Nobody else is even talking about corruption, wages, the poor! He also talks about job creation through the building of a renewed railroad system and public works. He wants to create jobs to help people not be drawn in to jobs with the cartels. If they have a job that pays what they need, he says they won't be so easily taken in with the carteles. It is a lot to take on but I believe he will try to do it.
    He says we have to combat the drug problem with education and jobs, not the army.

    I want JUSTICIA. Its not fair to see politician after politician make themselves rich while the people get poorer.

    Anyway. If I find the other page I'll send it.

  2. OMG, how come I'm just finding your blog now? I'll have to read some of your older posts to "get to know you" better!!

    Politics.... What a topic... I'm like you, I'm not really familiar this time around. Most of my friends like Nieto, but I'm not all too familiar why.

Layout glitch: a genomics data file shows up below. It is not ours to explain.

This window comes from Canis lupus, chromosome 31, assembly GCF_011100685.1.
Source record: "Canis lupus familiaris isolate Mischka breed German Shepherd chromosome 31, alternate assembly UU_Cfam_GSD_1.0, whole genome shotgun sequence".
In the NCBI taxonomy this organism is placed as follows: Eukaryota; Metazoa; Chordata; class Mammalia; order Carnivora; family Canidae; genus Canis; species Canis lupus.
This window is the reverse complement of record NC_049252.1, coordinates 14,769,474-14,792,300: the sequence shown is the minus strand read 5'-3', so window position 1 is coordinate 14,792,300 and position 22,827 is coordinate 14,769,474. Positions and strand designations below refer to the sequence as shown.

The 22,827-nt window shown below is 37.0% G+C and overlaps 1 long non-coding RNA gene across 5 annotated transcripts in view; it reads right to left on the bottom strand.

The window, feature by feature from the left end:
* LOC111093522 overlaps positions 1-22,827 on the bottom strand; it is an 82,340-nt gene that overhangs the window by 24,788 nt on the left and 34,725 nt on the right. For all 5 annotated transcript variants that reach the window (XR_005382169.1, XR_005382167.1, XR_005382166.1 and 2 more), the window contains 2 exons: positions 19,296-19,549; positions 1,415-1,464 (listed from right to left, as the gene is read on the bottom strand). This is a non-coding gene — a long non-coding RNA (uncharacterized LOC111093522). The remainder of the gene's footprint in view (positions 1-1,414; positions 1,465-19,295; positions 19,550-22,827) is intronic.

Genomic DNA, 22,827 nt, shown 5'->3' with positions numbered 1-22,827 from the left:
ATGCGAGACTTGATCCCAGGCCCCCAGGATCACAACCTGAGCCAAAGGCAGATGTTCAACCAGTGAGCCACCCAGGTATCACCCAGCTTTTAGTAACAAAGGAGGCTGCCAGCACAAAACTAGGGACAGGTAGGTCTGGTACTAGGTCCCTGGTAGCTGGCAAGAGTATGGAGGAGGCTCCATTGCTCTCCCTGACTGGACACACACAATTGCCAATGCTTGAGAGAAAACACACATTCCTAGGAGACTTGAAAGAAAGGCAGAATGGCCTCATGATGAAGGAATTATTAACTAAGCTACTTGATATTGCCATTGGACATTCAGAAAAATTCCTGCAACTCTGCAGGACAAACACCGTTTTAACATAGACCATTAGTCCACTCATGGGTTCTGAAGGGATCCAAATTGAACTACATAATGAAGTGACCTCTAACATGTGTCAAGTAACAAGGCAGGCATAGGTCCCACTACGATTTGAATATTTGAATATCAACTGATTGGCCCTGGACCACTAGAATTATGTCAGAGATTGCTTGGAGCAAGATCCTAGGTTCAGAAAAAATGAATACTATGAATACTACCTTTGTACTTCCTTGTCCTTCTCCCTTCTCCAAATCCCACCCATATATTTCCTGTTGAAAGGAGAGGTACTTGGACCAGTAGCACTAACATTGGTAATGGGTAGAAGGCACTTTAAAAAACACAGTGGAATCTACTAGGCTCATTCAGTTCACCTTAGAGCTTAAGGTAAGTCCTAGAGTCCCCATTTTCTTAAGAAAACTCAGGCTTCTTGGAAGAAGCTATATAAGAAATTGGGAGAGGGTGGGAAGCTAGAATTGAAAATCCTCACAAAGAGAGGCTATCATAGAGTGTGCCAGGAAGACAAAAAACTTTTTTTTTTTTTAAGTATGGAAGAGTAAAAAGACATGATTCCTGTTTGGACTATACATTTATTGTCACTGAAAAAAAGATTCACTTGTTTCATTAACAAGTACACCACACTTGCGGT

I just hope that all the work Calderon has done is not reversed by some idiot. I mean, not that I like to see the number of ppl being killed, but he is the only person who has had the guts to try and do something about it. I also agree that the ppl buying the drugs is the number one issue, and that needs to be dealt with first. Supply and Demand.

    I've already said more than I wanted, as I really just don't go there! LOL!

    Happy I found your blog though - Oh, and I also believe in "every vote counts". If people start believing that, there will be a difference. Maybe not in our lifetime, but in our childrens.

    1. Sorry, Elle--this isn't in reply to your comment, I just can't comment on the post without commenting on someone else's!

      Like you said, Emily, the important thing is that your husband goes out to vote--for anybody. Political parties have been known to take the ballots of those registered who didn't show up to vote, and then they vote for their own guy. (I think Karen alluded to this.) So even if he doesn't care for any of the candidates, better that he votes for Mickey Mouse than to let somebody else vote for him.